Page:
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Potential cure for type 1 diabetes uncovered

Potential  cure  for type 1 diabetes uncovered Treatment could remove need for insulin

Scientists have discovered a treatment that could potentially transform type 1 diabetes into a condition that produces no symptoms and does not require regular insulin injections.

The breakthrough centres on glucagon, a hormone produced in the pancreas that prevents low blood sugar levels in healthy individuals but causes high blood sugar in people with type 1 diabetes.

Normally glucagon is produced when blood sugar (glucose) levels are low, but when an individual lacks enough insulin, the glucagon levels will be too high, resulting in the liver releasing excessive amounts of glucose into the bloodstream. Insulin injections are used to redress this imbalance.

The researchers, from UT Southwestern Medical Center in Dallas, found that mice who are genetically altered to prevent the action of glucagon and are also unable to produce insulin are still able to clear glucose from the blood stream - i.e. they do not have the symptoms of diabetes.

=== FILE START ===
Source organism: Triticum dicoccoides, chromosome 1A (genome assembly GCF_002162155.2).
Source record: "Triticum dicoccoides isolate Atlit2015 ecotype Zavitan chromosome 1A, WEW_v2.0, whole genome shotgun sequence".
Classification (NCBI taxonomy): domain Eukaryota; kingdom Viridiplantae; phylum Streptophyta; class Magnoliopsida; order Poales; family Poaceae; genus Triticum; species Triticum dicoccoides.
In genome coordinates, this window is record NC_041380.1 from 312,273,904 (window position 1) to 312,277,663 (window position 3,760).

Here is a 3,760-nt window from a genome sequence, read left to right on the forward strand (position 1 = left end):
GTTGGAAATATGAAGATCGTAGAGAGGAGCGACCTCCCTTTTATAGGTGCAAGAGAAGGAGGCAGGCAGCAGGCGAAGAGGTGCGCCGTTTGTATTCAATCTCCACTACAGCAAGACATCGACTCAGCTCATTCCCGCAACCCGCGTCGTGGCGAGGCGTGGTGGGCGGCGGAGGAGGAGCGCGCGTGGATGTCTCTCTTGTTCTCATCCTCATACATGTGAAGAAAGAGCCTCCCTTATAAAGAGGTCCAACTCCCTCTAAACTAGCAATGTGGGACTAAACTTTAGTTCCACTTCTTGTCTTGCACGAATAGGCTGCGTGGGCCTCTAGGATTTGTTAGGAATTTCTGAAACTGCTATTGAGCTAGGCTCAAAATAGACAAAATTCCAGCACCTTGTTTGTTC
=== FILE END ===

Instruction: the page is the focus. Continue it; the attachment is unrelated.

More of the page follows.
Commenting on the findings, study leader Dr Roger Unger said: "These findings suggest that if there is no glucagon, it doesn't matter if you don't have insulin. This does not mean insulin is unimportant. It is essential for normal growth and development from neonatal to adulthood. But in adulthood, at least with respect to glucose metabolism, the role of insulin is to control glucagon - And if you don't have glucagon, then you don't need insulin."

In fact, the treatment restores glucose tolerance to normal, something that insulin injections cannot do.

The treatment could be of enormous benefit because, aside from the cost and inconvenience, insulin injections require doses much higher than the body needs - this is to ensure that enough insulin gets to the right parts of the body - and these levels can be damaging to other body tissues.

"If these latest findings were to work in humans, injected insulin would no longer be necessary for people with type 1 diabetes" Dr Unger said.

The next step is to determine the exact mechanism behind the results. The study is published in the February issue of Diabetes.

This article was published on Thu 27 January 2011



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